New Air Speed Record?

FB

Not my cup of cake
Valued Member
I've been meaning to post this up for a while, although I'm not sure if the Space forum is the best place. Anyway, Boeing have set a "new" airspeed record with their X51 Waverider aircraft which managed a speed of Mach 5 for 200 seconds but the X-43A managed Mach 9.8 for about 10 seconds so I'm a little confused as to whether this is a record or not.




I'm sure NASA will claim this is all about finding cheaper ways to get rockets into space but the US military are apparently "very interested" as this would give them a missile just a tad faster than the current Cruise missiles they are using.

The aircraft use SCRAMJET technology which burns atmospheric oxygen rather than having to carry the oxide source like conventional rockets do. London to Sydney in 2 3/4 hours if they ever make a commercial airliner that goes as fast and more fun than a ride at Chessington world of Adventures!

If any of you fancy a souvenir the aircraft ditched into the pacific and neither Boeing nor NASA can be bothered to go and collect it
 

MajorDanby

Motorsports' answer to Eric the Eel
Contributor
I think its the record for the longest sustained flight above Mach 5 for a scram jet.

Th first scramjet I believe to not explode at some point during flight :)
 

cider_and_toast

Exulted Lord High Moderator of the Apex
Staff Member
Premium Contributor
I think they need to work on the design somewhat before they let fair paying passengers onboard. LOL

I think it's a case of events coming back to haunt NASA here because a lot of work was done from the 1960's onward into space planes and high altitude vehicles, most of which was cancelled because of the costs of going to the moon or because the time taken to develop such vehicles was seen as too great.

Believe it or not we Brits had our own go at designing something similar in the mid 80s:

http://en.wikipedia.org/wiki/HOTOL
 

Speshal

World Champion
Valued Member
I love stuff like this :D

Back of the fag packet calculations make that about 1240ish mph (at sea level, rounded down for the pedants)
 

MajorDanby

Motorsports' answer to Eric the Eel
Contributor
I think the main goal of the scramjet system is to attempt to attain exit velocity from the atmosphere in order to reach space without the use of booster rockets.

There ingenious really, have 0 moving parts, and simply work from the high levels of compression followed by ignition inside the engine. Trouble is there is no efficient means of accelerating them up to the speeds necessary for the engine to work. Short of propelling them with a missile that is ;)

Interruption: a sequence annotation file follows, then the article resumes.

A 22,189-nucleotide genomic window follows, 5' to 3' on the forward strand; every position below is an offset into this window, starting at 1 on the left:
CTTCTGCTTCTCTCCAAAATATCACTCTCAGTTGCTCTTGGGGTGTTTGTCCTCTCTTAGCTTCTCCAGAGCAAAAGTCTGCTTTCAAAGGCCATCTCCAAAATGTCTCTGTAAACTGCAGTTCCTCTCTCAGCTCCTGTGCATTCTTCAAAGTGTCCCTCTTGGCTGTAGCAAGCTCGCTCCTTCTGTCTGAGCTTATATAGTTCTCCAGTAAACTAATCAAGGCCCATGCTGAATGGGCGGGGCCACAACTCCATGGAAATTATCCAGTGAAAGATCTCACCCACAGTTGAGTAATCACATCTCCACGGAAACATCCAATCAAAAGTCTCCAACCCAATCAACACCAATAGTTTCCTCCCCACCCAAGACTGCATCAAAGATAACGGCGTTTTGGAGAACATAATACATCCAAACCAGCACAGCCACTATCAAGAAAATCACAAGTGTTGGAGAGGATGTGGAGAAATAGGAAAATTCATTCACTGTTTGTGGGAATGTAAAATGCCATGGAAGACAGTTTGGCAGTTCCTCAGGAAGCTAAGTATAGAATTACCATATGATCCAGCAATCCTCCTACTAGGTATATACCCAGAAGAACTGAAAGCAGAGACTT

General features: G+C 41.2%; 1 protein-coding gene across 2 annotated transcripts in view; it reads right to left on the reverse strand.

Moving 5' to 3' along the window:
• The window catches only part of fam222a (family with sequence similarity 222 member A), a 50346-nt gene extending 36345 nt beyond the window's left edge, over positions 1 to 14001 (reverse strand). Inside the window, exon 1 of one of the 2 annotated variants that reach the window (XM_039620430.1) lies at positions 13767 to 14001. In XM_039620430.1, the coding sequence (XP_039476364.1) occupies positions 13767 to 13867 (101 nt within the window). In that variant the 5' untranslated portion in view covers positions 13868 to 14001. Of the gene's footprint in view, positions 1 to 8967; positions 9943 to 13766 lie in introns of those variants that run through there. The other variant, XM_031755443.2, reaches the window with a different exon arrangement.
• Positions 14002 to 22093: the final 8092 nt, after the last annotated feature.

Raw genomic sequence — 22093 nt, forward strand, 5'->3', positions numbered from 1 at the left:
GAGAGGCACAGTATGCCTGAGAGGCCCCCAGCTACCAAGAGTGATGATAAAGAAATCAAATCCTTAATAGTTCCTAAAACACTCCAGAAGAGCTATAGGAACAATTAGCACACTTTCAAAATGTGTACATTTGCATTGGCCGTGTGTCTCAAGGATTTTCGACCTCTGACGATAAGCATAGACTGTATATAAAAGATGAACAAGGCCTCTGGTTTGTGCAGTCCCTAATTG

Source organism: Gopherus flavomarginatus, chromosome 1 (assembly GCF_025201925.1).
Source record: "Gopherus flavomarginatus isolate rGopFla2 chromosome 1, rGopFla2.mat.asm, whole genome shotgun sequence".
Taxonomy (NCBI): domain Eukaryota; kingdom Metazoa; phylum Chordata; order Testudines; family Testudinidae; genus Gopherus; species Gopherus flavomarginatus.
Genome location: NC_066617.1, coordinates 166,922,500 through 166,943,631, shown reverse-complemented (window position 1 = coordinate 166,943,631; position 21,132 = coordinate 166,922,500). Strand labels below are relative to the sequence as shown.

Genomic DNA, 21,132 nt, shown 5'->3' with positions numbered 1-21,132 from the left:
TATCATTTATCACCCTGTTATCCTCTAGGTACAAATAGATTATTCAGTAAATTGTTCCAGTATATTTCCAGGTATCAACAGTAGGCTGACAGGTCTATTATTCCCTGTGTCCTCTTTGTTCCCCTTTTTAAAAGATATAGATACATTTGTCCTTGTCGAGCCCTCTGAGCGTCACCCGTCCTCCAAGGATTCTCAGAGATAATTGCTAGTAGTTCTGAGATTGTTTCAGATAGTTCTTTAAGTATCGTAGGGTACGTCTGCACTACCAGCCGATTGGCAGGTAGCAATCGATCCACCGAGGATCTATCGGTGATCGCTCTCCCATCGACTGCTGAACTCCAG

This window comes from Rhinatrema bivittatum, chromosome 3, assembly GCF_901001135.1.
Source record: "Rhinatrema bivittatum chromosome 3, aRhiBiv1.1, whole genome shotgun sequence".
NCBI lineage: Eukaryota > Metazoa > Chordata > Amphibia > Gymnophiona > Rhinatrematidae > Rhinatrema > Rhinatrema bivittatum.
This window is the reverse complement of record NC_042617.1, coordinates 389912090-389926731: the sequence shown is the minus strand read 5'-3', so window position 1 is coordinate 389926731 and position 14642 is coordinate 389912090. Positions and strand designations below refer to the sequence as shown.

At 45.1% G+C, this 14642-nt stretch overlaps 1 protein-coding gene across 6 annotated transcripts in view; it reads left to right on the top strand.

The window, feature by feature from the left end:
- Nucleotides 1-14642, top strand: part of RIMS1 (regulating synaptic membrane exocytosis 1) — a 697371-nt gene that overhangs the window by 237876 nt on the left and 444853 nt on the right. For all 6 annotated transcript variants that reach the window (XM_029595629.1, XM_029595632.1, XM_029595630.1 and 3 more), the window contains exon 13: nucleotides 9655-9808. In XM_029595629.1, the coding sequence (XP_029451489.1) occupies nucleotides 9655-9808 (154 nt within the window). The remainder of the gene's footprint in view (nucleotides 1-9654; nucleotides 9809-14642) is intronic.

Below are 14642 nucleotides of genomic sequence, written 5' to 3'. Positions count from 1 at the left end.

cider_and_toast

Exulted Lord High Moderator of the Apex
Staff Member
Premium Contributor
MajorDanby said:
I think the main goal of the scramjet system is to attempt to attain exit velocity from the atmosphere in order to reach space without the use of booster rockets.

True and also don't forget that by burning oxygen from the air you greatly reduce the amount of fuel that the craft has to carry during flight. Take the space shuttle for example, it takes one 756 tonne external tank and two 571 tonne solid rocket boosters to lift the 110 tonne shuttle into orbit. That means that after 8 minutes the Shuttle has lost roughly 94% of its lift off weight.
 

Speshal

World Champion
Valued Member
cider_and_toast said:
That means that after 8 minutes the Shuttle has lost roughly 94% of its lift off weight.

This usually happens 8 minutes after I wake up.
 

McZiderRed

Champion Elect
Supporter
Brogan said:
This is worthy of it's own thread but once this scramjet is coupled with this laser http://www.bbc.co.uk/news/technology-10682693 it's next stop Battlestar Galactica/Star Wars/Star Trek/Babylon 5/Stargate* :D



* Choose your favourite

The trouble with this laser, is that it has no colour! It's invisible! Now, for it to be a really cool idea, it has to be a red coloured beam and make a cool noise. This laser does neither. They really haven't thought this through, have they! :no: LOL
 

cosicave

Banned
Speshal said:
I love stuff like this :D

Back of the fag packet calculations make that about 1240ish mph (at sea level, rounded down for the pedants)
In that case, I suggest your fag packet may have been left in the pocket of your jeans and shrunk in the wash!
- You might love to know that your calculations are a long way out, since 1240 is less than Mach 2.

Mach 5 = 3 806.03525 mph
Yep, more than 3800 mph…

Whilst Mach 9 = 6 850.86346 mph
6850 mph!

Low Earth orbit requires a speed of Mach 25.4 (= 19 334.6591 mph)

The term 'Hypersonic' refers to speeds in excess of Mach 5
http://en.wikipedia.org/wiki/Mach_numbe ... ach_Number
 

FB

Not my cup of cake
Valued Member
Suitably intrigued by the discrepancy between Spehsal's calculation and Cosicave's reply I had a little trawl though the net and came across this Calculator

If you bung in the indicated air speed of 3302 knots at and altitude of 50,000 ft and an air temperature of -100F (this being the nominal air temperature at this altitude) you come out with a true air speed 2082 km/h or 1293.7 mph. What I don't know, of course, is if NASA/Boeing are claiming Mach 5 as the indicated air speed or true air speed i.e. at sea level. If Mach 5 is the true air speed then this thing really was moving!
 

FB

Not my cup of cake
Valued Member
Just thinking about relative air speed, this means that if the Bloodhound does break through the 1,000 mph barrier it won't, in relative terms at least, be that much slower than this Boeing aircraft. If you think of the sizes of the budgets of these two projects it makes you realise just how incredible the Bloodhound achievement would be should they reach their goal.

Also, for no reason other than it is a fantastic photograph, this is what breaking the sound barrier looks like.

 
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